American tyranny: Wanted — a remedy
“There is a remedy in human nature against tyranny that will keep us safe under every form of government,” Samuel Johnson reminded in “Boswell's Life.”
In Mr. Johnson's day, the late 1700s, if a sovereign — a monarch, a ruler, a king, a lord or a potentate — oppressed his people to a certain degree, they would rise to cut off his head. Given the events of the past week, we're starting to seriously wonder if America — all of it — has reached that “certain degree,” metaphorically speaking, of course.
Liberals and “progressives” were quite quick to dismiss the import of the revelation that the Internal Revenue Service had been targeting for bureaucratic hell those of a conservative bent. But with the revelation that the Justice Department went on a secret fishing expedition through the telephone records of The Associated Press — and has the effrontery to defend it with governmentspeak gobbledygook — many of those same liberals and “progressives” are having second thoughts about the role of government.
Heck, if the federal government keeps up this kind of behavior, even liberals and “progressives” will be singing the praises of the Second Amendment.
The Obama administration is running roughshod and amok over the very fabric of America. “Where law ends, tyranny begins,” William Pitt reminded in advance of the American Revolution. Or to take liberties with another quotation from Mr. Johnson, again from “Boswell”:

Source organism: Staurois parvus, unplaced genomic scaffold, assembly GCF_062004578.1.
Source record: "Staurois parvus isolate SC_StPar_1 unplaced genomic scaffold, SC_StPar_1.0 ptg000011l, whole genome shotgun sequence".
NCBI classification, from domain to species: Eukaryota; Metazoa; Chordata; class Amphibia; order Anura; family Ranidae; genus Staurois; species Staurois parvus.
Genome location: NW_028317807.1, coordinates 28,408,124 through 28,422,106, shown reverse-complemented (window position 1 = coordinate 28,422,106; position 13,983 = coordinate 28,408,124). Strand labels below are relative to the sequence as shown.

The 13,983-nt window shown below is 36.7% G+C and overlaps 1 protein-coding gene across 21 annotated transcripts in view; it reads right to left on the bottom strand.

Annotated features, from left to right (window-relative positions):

“No government power can be abused long. Americans will not bear it.”
Show commenting policy
TribLive commenting policy
You are solely responsible for your comments and by using TribLive.com you agree to our Terms of Service.
We moderate comments. Our goal is to provide substantive commentary for a general readership. By screening submissions, we provide a space where readers can share intelligent and informed commentary that enhances the quality of our news and information.
While most comments will be posted if they are on-topic and not abusive, moderating decisions are subjective. We will make them as carefully and consistently as we can. Because of the volume of reader comments, we cannot review individual moderation decisions with readers.
We value thoughtful comments representing a range of views that make their point quickly and politely. We make an effort to protect discussions from repeated comments either by the same reader or different readers.
We follow the same standards for taste as the daily newspaper. A few things we won't tolerate: personal attacks, obscenity, vulgarity, profanity (including expletives and letters followed by dashes), commercial promotion, impersonations, incoherence, proselytizing and SHOUTING. Don't include URLs to Web sites.
We do not edit comments. They are either approved or deleted. We reserve the right to edit a comment that is quoted or excerpted in an article. In this case, we may fix spelling and punctuation.
We welcome strong opinions and criticism of our work, but we don't want comments to become bogged down with discussions of our policies and we will moderate accordingly.
We appreciate it when readers and people quoted in articles or blog posts point out errors of fact or emphasis and will investigate all assertions. But these suggestions should be sent via e-mail. To avoid distracting other readers, we won't publish comments that suggest a correction. Instead, corrections will be made in a blog post or in an article.
- The IRS scandal: Do the Lois Lerner emails still exist?
- Pittsburgh Laurels & Lances
- Alle-Kiski Laurels & Lances
- Saturday essay: Mother’s message
- Public records: Updates needed
- The Thursday wrap
- Police vests & big hearts
- Greensburg Laurels & Lances
- Teens & sleep: Go to bed!
- Death on the range: A fatal lapse